Quick guide to HDR (High Dynamic Range) Photography

We've all seen floods of HDR photography on Instagram - they can look impressive, but also seem very technical. We're here to break that myth, and show you just how simple it can be to achieve photographs with an incredible High Dynamic Range.

HDR Image of the Sussex countryside - video guide on how to take HDR photos
Exposing for the sky and the foreground can be hard using conventional camera techniques

So, what is HDR Photography?

The ‘HDR’ in HDR Photography stands for High Dynamic Range. Dynamic range is the range of light intensities from highlights through to shadows. In translation - the amount of detail we can see in the highlights/shadows.

The human eye does a much better job of balancing the amount of detail in highlights and shadows, whereas cameras will struggle to automatically select the appropriate exposure method.

Consider when you take a photo of a sunset – you may capture beautiful warm colours in the sky but have a dark, silhouetted foreground.

Alternatively, you can expose for the foreground and catch lots of detail – but have a burnt-out, overexposed sky as a result.

HDR blends a series of different exposures together, to give you a result that catches the colour in the sky AND detail in the foreground.

Here’s how to do it using Adobe Lightroom. The whole video is 5 minutes long – you’ll be amazed at how simple it can be!

One word of warning - it's easy to overdo this style, which can lead to an 'over-processed' look which ultimately looks unrealistic. Rather like editing pictures in Lightroom and going crazy with the 'clarity' or 'dehaze' functions. This does - of course - come down to personal taste, but we'd advise that subtly is best.

Check out the Park Cameras Youtube channel for more videos. We've also got more blog posts for tips and inspiration - have a look and try out something new today!

If you have any questions, comment below and we'll get back to you!

Image by staff member Gareth Evans


Unknown said...

You only need to use one raw file , no need to shoot more than that. Believe me it works especially shooting moving subjects.

Ashley Luke Laurence said...

HDR requires a blend of 3 different exposures (if not more), so not sure how this could be achieved from just one RAW file?

Sharpshooter said...

Yes it is possible to create a HDR image from a single RAW file. You sinply duplicate the image and in software such as Lightroom make one image darker, one roughly correct and the 3rd brighter. You can then blend/merge them to create 1 image. It is possible due to the broad dynamic range of RAW format. You may get better results from taking 3 or more individual images in camera (darker,neutral,brighter) but if there is any movement in the scene you will get ghosting in the final image.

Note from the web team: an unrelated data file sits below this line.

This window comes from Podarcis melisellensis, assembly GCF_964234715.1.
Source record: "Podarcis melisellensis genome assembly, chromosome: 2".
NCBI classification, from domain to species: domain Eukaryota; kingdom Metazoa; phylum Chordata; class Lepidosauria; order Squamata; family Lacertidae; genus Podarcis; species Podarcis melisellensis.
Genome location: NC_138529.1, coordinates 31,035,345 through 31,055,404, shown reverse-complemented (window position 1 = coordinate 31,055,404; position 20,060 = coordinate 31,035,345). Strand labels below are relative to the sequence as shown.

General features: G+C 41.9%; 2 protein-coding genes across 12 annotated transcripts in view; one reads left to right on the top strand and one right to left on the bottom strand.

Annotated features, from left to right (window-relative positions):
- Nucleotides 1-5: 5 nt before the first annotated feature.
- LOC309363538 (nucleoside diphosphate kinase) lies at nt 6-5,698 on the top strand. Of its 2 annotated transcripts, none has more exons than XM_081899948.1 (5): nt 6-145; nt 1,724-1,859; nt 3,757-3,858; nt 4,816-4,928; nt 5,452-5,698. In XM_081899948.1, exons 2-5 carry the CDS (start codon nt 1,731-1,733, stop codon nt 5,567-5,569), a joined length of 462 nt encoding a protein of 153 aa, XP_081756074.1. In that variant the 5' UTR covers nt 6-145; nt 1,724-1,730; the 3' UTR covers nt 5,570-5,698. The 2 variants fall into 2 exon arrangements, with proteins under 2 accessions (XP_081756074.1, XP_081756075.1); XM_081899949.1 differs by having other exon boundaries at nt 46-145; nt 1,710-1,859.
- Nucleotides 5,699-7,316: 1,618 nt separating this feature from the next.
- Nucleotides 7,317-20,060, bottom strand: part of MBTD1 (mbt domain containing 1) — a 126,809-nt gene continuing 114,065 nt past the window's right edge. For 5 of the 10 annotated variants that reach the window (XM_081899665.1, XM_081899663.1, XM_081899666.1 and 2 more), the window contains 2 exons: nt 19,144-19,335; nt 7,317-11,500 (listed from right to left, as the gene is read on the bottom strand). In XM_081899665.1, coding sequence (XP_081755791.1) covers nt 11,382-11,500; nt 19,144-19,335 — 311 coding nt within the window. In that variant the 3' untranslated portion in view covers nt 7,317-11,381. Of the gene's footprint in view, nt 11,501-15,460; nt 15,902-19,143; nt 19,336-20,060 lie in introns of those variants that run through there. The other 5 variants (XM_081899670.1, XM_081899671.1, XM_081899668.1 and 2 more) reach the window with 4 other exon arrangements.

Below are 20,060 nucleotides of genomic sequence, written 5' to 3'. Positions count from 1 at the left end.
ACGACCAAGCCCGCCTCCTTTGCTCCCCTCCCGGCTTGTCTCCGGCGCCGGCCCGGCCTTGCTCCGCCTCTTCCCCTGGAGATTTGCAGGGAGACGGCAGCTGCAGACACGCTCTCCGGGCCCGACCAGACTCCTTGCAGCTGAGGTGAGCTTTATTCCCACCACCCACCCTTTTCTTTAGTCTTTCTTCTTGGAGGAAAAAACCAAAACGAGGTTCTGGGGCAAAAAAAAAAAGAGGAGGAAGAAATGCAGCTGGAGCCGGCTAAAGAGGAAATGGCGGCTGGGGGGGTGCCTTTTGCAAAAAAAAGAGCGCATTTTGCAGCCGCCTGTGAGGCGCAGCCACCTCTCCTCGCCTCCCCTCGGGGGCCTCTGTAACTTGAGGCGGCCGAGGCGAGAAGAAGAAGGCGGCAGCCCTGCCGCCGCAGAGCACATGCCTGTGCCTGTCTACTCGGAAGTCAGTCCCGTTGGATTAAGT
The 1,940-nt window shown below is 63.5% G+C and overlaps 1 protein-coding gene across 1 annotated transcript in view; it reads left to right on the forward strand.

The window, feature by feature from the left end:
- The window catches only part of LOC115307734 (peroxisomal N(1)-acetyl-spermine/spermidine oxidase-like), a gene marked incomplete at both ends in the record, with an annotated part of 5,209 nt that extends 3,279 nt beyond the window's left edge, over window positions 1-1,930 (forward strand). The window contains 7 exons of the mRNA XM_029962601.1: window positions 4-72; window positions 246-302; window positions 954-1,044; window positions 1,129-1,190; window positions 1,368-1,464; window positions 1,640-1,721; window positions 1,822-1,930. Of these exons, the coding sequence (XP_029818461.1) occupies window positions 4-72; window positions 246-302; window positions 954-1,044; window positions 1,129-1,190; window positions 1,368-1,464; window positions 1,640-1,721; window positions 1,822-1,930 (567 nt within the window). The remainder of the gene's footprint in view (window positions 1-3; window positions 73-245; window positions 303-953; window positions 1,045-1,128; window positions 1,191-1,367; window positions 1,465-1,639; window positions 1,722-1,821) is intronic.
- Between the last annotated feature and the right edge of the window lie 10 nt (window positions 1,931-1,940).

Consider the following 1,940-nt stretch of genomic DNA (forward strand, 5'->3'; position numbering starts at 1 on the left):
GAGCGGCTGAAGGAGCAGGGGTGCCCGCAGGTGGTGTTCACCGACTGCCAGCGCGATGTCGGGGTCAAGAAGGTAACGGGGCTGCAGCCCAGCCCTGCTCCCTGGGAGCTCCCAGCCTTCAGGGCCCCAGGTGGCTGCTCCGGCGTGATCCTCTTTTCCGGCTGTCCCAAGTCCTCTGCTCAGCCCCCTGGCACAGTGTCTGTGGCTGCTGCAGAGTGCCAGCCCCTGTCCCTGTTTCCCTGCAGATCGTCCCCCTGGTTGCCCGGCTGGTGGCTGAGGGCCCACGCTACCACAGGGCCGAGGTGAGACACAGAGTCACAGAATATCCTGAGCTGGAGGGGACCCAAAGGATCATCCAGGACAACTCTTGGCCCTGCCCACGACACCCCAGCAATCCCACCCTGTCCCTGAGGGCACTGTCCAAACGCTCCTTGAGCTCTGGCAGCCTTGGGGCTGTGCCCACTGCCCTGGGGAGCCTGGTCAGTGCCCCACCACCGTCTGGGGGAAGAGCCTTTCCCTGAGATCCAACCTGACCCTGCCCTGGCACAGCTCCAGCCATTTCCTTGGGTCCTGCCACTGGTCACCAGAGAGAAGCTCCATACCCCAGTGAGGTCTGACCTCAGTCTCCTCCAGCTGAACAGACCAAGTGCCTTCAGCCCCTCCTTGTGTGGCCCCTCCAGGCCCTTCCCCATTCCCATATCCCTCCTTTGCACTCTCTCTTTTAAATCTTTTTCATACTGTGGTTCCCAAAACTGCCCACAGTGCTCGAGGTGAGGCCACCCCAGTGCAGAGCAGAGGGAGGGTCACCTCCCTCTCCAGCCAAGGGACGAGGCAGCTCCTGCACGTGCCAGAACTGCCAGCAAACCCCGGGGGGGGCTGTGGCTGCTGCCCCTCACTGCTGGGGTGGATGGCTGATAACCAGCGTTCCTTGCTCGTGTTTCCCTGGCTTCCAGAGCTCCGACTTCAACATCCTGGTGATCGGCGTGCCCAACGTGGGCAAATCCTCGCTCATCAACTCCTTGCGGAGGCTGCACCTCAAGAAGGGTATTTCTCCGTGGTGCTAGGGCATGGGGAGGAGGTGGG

Ashley Luke Laurence said...

@Sharpshooter you can do this, but (in my opinion) it defeats the point of trying HDR as you'll introduce noise when pulling/pushing shadows/highlights. Whereas the blending technique allows the low light and the highlights all to be captured at their optimum exposure without any noise - therefore giving a smooth blend on the final image that is noise free.

Having said that - as long as the end result works, that is the main goal!

Anonymous said...

Interesting tutorial and nice to have it demonstrated. But you should have got rid of the infuriating low volume background 'music' which, when listening using headphones, I thought was occurring elsewhere in the house and thought the tephone was ringing.

Anonymous said...

I agree previous comment on background music - unecessarily distracting.

Anonymous said...

How do you determine the starting exposure from which you then bracket + and - as required?

Ashley Luke Laurence said...

Thanks for you comments on the music, will feed it back!

Re: the starting exposure level you should expose the image as best / balanced as you can, and then work from there. How you do this depends how you are used to shooting - if shooting on manual mode then adjust A/S until happy then take shots +/- from there. You can of course use the camera's 'P' or Auto mode to take the initial reading, but be aware that this may not give the best results in a back-lit / sunset situation.

There will always be trial and error and best way of learning is getting hands on - give it a go let us know how they turn out?

Dave S said...

Any thoughts on what EV increments to use?

Ashley Luke Laurence said...

Hi Dave S, we just generally use increments of +/- 1

Graham said...

One way to get a starting exposure in Manual is to, point your camera at the ground in front of you, and take a reading, point your camera at the sky, and take a reading, then slit the difference, then depending on how much difference there is between lightest/darkest, vary +/_ increments, hope this helps :)

Ashley Luke Laurence said...

@unknown good shout there with how to gauge your initial exposure

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